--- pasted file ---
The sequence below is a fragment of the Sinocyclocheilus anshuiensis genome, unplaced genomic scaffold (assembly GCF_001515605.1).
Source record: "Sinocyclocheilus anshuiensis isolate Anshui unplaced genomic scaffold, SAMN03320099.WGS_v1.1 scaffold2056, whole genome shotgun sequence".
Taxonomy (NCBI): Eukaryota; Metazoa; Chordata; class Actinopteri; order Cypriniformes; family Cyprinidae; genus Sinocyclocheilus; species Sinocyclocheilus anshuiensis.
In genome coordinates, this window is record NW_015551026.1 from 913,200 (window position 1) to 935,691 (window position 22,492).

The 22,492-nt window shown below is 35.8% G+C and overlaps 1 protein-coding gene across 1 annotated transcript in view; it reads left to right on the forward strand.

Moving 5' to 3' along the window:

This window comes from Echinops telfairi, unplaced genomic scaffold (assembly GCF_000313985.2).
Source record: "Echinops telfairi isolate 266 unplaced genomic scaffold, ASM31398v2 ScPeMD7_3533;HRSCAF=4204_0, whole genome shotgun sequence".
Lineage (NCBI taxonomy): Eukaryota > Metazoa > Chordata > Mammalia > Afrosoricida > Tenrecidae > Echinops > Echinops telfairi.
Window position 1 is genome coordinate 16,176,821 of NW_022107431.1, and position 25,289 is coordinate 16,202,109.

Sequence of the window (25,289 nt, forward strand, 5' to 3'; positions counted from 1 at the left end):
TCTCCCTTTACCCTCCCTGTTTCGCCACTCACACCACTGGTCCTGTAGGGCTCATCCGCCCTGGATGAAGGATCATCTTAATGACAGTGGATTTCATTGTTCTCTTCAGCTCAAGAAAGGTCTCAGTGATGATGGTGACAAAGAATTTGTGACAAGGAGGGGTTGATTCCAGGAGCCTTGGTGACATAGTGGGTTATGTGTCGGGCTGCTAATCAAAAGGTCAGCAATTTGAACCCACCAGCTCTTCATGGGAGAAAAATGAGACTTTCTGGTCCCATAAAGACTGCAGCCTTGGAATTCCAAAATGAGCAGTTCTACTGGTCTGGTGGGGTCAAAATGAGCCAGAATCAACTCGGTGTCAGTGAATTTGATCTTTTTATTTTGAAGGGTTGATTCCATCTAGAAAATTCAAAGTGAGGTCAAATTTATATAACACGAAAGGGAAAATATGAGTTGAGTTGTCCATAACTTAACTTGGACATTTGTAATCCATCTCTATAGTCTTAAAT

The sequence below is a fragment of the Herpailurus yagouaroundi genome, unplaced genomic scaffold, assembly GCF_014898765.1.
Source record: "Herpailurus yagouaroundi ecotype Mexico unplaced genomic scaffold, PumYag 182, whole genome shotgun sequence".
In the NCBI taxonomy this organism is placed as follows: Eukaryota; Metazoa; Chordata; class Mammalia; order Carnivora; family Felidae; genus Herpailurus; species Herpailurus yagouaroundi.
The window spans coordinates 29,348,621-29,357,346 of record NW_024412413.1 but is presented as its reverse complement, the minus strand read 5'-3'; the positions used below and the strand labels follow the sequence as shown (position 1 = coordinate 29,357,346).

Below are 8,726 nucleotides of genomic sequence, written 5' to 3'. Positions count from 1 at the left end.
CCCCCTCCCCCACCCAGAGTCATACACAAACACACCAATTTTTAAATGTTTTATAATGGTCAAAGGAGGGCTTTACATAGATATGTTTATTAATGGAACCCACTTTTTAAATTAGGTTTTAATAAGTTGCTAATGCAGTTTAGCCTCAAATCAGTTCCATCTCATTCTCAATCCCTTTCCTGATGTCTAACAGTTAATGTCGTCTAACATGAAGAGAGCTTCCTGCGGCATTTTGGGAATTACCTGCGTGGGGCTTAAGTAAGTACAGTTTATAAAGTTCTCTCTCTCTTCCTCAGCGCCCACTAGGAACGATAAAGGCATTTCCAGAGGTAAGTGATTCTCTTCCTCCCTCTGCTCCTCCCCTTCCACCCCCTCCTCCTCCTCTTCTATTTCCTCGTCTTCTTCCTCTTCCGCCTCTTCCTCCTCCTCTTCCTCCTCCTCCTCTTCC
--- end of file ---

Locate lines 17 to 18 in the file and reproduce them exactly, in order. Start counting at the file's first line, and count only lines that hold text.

Below are 8,726 nucleotides of genomic sequence, written 5' to 3'. Positions count from 1 at the left end.
CCCCCTCCCCCACCCAGAGTCATACACAAACACACCAATTTTTAAATGTTTTATAATGGTCAAAGGAGGGCTTTACATAGATATGTTTATTAATGGAACCCACTTTTTAAATTAGGTTTTAATAAGTTGCTAATGCAGTTTAGCCTCAAATCAGTTCCATCTCATTCTCAATCCCTTTCCTGATGTCTAACAGTTAATGTCGTCTAACATGAAGAGAGCTTCCTGCGGCATTTTGGGAATTACCTGCGTGGGGCTTAAGTAAGTACAGTTTATAAAGTTCTCTCTCTCTTCCTCAGCGCCCACTAGGAACGATAAAGGCATTTCCAGAGGTAAGTGATTCTCTTCCTCCCTCTGCTCCTCCCCTTCCACCCCCTCCTCCTCCTCTTCTATTTCCTCGTCTTCTTCCTCTTCCGCCTCTTCCTCCTCCTCTTCCTCCTCCTCCTCTTCC